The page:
Walnut Hill (Pawling Farm)is part of Valley Forge National Historical Park
Walnut Hill is a remnant of the former Pawlings/Wetherill land holdings. A large parcel of land bounded by the Schuylkill River and the Perkiomen Creek was owned by the Pawling family in the 18th century and in the 19th century by the Wetherill Family.
Some structures still stand on this land, one of which is a large stone barn and another are the remnants of the Pawlings/Wetherill mansion house.
Walnut Hill was originally purchased by Henry Pawling (I) in 1719 from Edward Farmer. The land remained in the Pawling family until it was sold in 1826 to Samuel Wetherill Jr. by Levi Pawling and James Milnor, executors of the estate of Henry Pawling (III).
The earliest remaining portion of the mansion house was built by Henry Pawling (II) in 1743. The family continued to acquire land and by the mid 1800's the Pawling holdings were 700 acres. Pawling's Ford was constructed as a crossing of the Schuylkill River and a rope ferry was operated there prior to the Revolutionary War.
Samuel Wetherill, upon purchasing Walnut Hill in 1826, built a large stone barn on the property which was doubled in size in 1845 by his son, John Price Wetherill. The 1845 addition actually created a second barn that was connected to the first only by a narrow door on the first floor.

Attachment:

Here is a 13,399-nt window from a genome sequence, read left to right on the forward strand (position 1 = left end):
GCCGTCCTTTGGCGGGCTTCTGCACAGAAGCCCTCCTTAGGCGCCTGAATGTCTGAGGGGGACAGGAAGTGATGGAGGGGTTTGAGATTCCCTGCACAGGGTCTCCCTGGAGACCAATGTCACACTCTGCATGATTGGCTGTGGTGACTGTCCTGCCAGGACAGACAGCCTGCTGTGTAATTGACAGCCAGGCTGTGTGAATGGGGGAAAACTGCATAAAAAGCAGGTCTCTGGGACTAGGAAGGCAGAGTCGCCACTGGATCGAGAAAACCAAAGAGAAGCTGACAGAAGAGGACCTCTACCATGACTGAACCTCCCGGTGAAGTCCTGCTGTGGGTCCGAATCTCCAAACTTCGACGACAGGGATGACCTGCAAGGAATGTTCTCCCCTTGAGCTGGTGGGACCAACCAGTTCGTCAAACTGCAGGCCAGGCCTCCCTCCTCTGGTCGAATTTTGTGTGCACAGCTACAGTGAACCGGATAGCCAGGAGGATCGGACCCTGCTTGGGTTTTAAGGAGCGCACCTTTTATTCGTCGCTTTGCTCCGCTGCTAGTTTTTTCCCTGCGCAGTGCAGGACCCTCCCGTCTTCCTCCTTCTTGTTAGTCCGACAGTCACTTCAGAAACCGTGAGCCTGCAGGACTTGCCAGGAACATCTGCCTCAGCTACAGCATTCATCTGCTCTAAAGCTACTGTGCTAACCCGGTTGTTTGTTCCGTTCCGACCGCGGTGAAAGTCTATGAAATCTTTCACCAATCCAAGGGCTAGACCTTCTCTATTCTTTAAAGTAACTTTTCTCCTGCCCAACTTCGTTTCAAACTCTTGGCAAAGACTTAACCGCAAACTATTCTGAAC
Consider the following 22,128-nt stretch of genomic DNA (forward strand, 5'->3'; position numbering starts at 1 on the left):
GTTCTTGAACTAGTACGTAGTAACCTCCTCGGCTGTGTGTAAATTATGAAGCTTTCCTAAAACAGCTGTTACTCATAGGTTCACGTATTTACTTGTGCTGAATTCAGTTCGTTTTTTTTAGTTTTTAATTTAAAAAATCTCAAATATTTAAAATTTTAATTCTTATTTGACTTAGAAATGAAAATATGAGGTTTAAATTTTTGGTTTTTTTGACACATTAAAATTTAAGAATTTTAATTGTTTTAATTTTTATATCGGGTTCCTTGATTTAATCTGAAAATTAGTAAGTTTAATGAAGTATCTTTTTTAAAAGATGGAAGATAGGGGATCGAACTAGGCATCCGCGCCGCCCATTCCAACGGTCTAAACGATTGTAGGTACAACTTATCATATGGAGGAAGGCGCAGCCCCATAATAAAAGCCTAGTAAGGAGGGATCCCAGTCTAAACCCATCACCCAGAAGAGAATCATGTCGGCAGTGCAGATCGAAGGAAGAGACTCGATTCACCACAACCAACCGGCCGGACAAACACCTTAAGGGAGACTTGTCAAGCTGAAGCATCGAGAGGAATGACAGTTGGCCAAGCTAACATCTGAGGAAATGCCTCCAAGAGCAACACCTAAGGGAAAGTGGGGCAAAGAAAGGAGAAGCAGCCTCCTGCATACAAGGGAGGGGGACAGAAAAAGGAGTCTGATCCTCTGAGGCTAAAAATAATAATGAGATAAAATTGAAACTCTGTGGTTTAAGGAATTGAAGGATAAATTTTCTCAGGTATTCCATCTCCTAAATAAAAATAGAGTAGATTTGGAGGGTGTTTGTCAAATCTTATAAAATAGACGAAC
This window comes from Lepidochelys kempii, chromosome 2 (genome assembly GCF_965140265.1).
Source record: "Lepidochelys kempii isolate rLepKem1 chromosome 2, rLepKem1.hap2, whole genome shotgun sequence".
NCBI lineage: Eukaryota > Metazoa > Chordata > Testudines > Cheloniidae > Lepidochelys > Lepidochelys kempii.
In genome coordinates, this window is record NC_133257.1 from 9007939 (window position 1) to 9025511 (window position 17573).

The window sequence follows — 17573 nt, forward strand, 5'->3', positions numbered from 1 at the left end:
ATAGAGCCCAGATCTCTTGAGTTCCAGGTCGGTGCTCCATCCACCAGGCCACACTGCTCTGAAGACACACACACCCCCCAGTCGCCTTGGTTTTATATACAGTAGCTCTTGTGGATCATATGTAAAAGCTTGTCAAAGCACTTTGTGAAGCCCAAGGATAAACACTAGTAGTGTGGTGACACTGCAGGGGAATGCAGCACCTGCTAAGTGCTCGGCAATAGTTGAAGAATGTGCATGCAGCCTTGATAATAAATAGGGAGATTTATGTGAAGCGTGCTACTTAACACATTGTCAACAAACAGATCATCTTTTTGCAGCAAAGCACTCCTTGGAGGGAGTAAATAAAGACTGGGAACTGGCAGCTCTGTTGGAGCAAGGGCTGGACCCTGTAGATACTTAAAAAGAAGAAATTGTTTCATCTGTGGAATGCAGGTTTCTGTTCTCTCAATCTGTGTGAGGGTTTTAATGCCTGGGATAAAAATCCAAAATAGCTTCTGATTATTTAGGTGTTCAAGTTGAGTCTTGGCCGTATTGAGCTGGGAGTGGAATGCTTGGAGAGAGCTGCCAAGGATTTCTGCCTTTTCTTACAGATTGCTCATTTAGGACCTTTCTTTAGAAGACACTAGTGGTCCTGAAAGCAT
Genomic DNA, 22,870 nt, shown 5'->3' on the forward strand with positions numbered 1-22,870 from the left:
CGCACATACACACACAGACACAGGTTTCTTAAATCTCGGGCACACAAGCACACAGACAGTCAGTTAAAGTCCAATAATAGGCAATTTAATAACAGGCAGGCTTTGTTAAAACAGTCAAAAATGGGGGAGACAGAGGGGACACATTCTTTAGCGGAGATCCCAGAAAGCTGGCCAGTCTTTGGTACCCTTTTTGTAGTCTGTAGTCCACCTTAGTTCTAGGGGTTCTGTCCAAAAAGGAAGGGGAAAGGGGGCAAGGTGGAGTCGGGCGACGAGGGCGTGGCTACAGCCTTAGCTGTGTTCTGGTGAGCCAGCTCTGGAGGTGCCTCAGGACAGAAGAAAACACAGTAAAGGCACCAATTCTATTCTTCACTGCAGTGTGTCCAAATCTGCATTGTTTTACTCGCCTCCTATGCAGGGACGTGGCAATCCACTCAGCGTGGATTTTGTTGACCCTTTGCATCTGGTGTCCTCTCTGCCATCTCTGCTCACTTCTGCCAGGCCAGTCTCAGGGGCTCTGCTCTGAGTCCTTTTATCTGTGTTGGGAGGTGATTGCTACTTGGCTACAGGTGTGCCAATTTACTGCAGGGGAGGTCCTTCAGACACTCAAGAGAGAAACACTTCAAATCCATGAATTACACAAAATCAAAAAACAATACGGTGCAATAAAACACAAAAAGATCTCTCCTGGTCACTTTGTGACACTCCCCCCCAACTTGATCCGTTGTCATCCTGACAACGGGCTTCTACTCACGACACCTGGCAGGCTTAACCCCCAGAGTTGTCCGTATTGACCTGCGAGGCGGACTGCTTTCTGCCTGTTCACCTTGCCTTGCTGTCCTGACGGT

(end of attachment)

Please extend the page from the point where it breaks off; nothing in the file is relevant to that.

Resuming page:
The large barn (approx. 40.5' by 116.5') remains and is an imposing structure.
The property remained in the hands of the Wetherill family until 1949. Walnut Hill was purchased in that year by Lyle Boulware. Boulware spent the next 20 years renovating and rehabilitating the mansion house only to have it lost to fire in 1967. At this time only remnants of the mansion house remain.
The National Park Service acquired the farm in 1984.
This short history was gathered from information graciously supplied by Valley Forge National Historic Park's Wilcox Library. The specific documents referenced are:
1. "Untangling the History of the Pawling/Wetherill House at Walnut Hill Estate, Pawling Road, Lower Providence Township, Montgomery County, Pennsylvania." A Thesis in the Graduate Program in Historic Preservation [University of Pennsylvania] by Thomas Clinton McGimsey, 1992
2. Kurz, Walnut Hill/Flatland. Ford archeological investigations. Unpublished document.
The date information on the barn reads:
Identification of photographs:
North side of barn
East side of barn showing marble date stone
Close-up of marble date stone
South-east perspective of barn including remnant carriage shed
South face of barn
West end of barn with palladian opening
Detail south face
North side ramp
Detail south west corner
Detail south face
View from south of east end of roof with four black vultures
Black vulture - Coragyps atratus
Privy located in field north of the barn
All four images are views of the remains of the mansion house